International Adoption Could Disappear within Four Years

Mike Price, EastIdahoNews.com

REXBURG — Over the past 13 years, international adoptions by Americans have dropped by 81 percent.

But one local company is trying to change that.

Nathan Gwilliam is the CEO of Rexburg-based Adoption website, which he founded 20 years ago. Adoption.com claims to be the world’s most-used adoption site and has the largest online adoption community. It has facilitated thousands of adoptions and works to help adoptees reunite with their birth parents, according to the company website.

One of the company’s biggest concerns is a seemingly continual decline in international adoptions. In 2004, the International Adoption Accrediting Entity budgeted for 22,989 international adoptions. In 2018, IAAME budgeted for 4,200.

Gwilliam said if that trend continues, international adoption could completely end within four years. He said there are various reasons for the dramatic drop in international adoptions including Russia closing its international adoption program in 2012.

“The State Department has been closing country after country and instead of collaborating with the international adoption agencies, the State Department has been treating adoptive families, in many cases, like criminals.”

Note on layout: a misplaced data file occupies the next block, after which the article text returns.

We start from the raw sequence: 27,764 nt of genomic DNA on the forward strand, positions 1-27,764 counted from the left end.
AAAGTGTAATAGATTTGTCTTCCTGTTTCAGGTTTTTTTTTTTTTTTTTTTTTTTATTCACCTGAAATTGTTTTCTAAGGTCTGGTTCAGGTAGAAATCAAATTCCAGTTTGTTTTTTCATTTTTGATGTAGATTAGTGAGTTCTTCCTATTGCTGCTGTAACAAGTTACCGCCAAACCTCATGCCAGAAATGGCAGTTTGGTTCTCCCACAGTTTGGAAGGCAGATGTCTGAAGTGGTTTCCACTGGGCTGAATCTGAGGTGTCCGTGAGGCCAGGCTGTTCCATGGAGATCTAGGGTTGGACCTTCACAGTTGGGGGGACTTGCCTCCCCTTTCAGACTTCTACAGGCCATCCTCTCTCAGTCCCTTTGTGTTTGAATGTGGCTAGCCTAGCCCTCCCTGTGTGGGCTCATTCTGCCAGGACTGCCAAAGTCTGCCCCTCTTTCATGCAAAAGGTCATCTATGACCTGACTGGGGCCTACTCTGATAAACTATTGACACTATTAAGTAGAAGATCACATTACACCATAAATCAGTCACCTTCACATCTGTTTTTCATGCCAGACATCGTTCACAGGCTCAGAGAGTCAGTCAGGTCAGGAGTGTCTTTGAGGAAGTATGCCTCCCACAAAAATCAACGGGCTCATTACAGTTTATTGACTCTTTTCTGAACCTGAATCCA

– Gwilliam

The Hague Convention was intended to streamline the international adoption process and protect children from illegal or ill-prepared adoptions.

“We believe that the bigger issue is the State Department,” he said. “The State Department has been closing country after country and instead of collaborating with the international adoption agencies, the State Department has been treating adoptive families, in many cases, like criminals.”

The problem, Gwilliam said, is from federal legislation that was passed in 2000.

Former Louisiana Sen. Mary Landrieu, the original co-sponsor of the Intercountry Adoption Act, which led to the Hague Convention, said she would never have supported the legislation if she had known how the State Department would end up implementing it, according to the National Council For Adoption web site.

“Instead of shoring up the process and providing support for sending countries, the State Department has twisted the intent of the treaty to close one country after another,” Landrieu said in an article on Adoption.com. “The process has become far more cumbersome and far less transparent. American parents who want to help and lovingly raise a child are often made to feel like criminals.”

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